Monday, January 19, 2009

Mei Mei Cover Girl No Longer an Orphan

If you have the book, Mei Mei: Portraits From a Chinese Orphanage, pictured above, you'll love this story (and if you don't have the book, you should buy it!):

Pearl Long's past, half a world away, is never far from the 12-year-old. It peers from the cover of a coffee-table book in the family's Pueblo home, in a child's sweet face that announces, "Here I am; love me if you will." Pearl was the cover girl with the slightly worried brow, photographed eight years ago at an orphanage in Hefei, China.

* * *
[Bob] and his wife Cindy brought Pearl into their family four years ago, rather unexpectedly. Their two daughters were grown and they'd adopted Guoya about 1 year earlier, "just gotten up to speed with her," Cindy says, when the Denver adoption agency called and said they had another little girl for them. Bob remembers saying, "But we aren't on the list . . . OK, I'll have to talk to Cindy."

The couple decided to go forward with the adoption, which was fast-tracked because Pearl had serious medical problems."We got the call in February and went in August. It seems slow, but that was fast. There's just a gauntlet of paperwork you have to go through," Bob says.

The Longs and their three daughters all went to China to get Pearl, spent 10 days there and then came home. Pearl had brain surgery at The Children's Hospital in Denver and spent a good part of her first year in Pueblo recuperating. She doesn't remember coming to her new home.

* * *
One day Cindy was looking at a People magazine in a doctor's-office waiting room and there was Pearl in a story about the orphanage book. Cindy says she was surprised and angry to see her daughter's photo in a nationally syndicated magazine, in a story about a book she knew nothing of. She was sure it was Pearl because she'd repeatedly and carefully studied another photo of the girl at a younger age during the months the Longs waited to go to China for Pearl, while she welcomed the unmet child into her heart.

But she called the book publisher just to be sure and then she called the photographer and said, "I just want you to know that little girl on the cover of your book isn't an orphan anymore."

Cindy says Bowen told her he had photographed only older children whom he was assured wouldn't be adopted, but he was very happy, nonetheless, that Pearl had been adopted.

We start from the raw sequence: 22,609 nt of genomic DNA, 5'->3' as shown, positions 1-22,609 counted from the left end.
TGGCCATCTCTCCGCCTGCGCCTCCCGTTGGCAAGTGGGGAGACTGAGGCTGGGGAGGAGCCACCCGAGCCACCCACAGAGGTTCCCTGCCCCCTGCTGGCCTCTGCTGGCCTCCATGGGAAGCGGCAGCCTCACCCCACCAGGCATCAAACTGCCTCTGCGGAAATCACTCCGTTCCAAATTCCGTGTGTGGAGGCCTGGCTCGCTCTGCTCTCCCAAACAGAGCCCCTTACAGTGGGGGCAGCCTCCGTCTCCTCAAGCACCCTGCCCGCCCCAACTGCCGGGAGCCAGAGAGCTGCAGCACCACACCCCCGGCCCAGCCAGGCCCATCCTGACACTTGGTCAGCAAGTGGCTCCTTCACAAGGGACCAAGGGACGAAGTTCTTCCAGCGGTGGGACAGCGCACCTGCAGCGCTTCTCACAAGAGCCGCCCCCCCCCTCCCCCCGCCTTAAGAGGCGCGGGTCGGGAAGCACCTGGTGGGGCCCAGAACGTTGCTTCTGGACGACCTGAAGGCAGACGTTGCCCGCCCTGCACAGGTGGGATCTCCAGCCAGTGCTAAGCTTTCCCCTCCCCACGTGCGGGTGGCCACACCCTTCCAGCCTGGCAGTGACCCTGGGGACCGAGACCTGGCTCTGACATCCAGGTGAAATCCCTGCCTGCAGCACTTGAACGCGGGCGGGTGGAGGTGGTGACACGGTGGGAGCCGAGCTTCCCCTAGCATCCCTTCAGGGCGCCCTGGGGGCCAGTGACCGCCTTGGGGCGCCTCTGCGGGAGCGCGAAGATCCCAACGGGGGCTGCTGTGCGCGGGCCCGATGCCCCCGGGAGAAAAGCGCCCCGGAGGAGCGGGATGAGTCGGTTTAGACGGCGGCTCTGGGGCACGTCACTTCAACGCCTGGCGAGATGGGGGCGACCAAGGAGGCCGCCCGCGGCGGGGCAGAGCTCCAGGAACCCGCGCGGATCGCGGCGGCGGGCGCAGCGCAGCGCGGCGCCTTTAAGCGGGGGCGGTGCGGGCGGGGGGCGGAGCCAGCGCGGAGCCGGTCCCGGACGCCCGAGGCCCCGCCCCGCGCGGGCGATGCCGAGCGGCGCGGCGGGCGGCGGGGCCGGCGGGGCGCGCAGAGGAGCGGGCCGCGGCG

The article also talks about Pearl's life in China before she was adopted, where she happily resided with foster parents and many other children.
FYI, the photographer is Richard Bowen, husband of Jenny Bowen. Jenny is the director of Half the Sky Foundation, and royalties from the book go to the Foundation. As I'm sure you know, the Foundation provides schooling, nanny training, earthquake relief and scads of other programs for China's orphans. We have three copies of Mei Mei (and my mom has one!), and the girls love to look at the kids in the pictures. The photographs are touching and occasionally sad and occasionally joyful, and always worth seeing.
Click here to read more about Pearl.


Michele RH said...

"Cindy says Bowen told her he had photographed only older children whom he was assured wouldn't be adopted, but he was very happy, nonetheless, that Pearl had been adopted."

Maybe that was thought at the time but now many years later several of the children photographed in the book have been adopted. One lives in our hometown. :-)

malinda said...


This is very cool news! Do you know if the children were adopted by happenstance, or was there a special effort to find homes for these children?

Michele RH said...

Cool, indeed. The child I know was on an agency specific waiting child list. I don't know the motivation behind her being placed on this list. I heard that several other kids were adopted which gives me hope many of these beautiful children have familes now.